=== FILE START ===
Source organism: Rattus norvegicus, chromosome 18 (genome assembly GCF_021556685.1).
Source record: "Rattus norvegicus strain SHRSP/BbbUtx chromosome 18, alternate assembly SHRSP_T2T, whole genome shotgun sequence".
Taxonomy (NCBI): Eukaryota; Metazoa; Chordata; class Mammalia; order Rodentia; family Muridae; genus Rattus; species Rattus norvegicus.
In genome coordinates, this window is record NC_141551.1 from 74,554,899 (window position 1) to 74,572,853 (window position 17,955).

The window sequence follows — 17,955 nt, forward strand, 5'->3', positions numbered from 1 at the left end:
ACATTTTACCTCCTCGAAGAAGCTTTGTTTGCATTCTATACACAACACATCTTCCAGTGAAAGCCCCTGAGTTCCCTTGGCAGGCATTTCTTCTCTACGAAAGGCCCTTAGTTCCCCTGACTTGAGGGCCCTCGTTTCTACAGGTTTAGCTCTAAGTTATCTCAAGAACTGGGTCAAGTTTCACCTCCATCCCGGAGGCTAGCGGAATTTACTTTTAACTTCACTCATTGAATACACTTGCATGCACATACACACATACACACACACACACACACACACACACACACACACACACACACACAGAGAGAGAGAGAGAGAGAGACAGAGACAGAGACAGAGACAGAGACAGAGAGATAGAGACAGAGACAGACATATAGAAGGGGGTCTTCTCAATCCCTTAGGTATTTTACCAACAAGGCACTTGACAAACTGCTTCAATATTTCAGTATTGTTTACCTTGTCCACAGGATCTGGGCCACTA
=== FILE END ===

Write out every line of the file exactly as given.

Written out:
Source organism: Rattus norvegicus, chromosome 18 (genome assembly GCF_021556685.1).
Source record: "Rattus norvegicus strain SHRSP/BbbUtx chromosome 18, alternate assembly SHRSP_T2T, whole genome shotgun sequence".
Taxonomy (NCBI): Eukaryota; Metazoa; Chordata; class Mammalia; order Rodentia; family Muridae; genus Rattus; species Rattus norvegicus.
In genome coordinates, this window is record NC_141551.1 from 74,554,899 (window position 1) to 74,572,853 (window position 17,955).

The window sequence follows — 17,955 nt, forward strand, 5'->3', positions numbered from 1 at the left end:
ACATTTTACCTCCTCGAAGAAGCTTTGTTTGCATTCTATACACAACACATCTTCCAGTGAAAGCCCCTGAGTTCCCTTGGCAGGCATTTCTTCTCTACGAAAGGCCCTTAGTTCCCCTGACTTGAGGGCCCTCGTTTCTACAGGTTTAGCTCTAAGTTATCTCAAGAACTGGGTCAAGTTTCACCTCCATCCCGGAGGCTAGCGGAATTTACTTTTAACTTCACTCATTGAATACACTTGCATGCACATACACACATACACACACACACACACACACACACACACACACACACACACACACAGAGAGAGAGAGAGAGAGAGACAGAGACAGAGACAGAGACAGAGACAGAGAGATAGAGACAGAGACAGACATATAGAAGGGGGTCTTCTCAATCCCTTAGGTATTTTACCAACAAGGCACTTGACAAACTGCTTCAATATTTCAGTATTGTTTACCTTGTCCACAGGATCTGGGCCACTA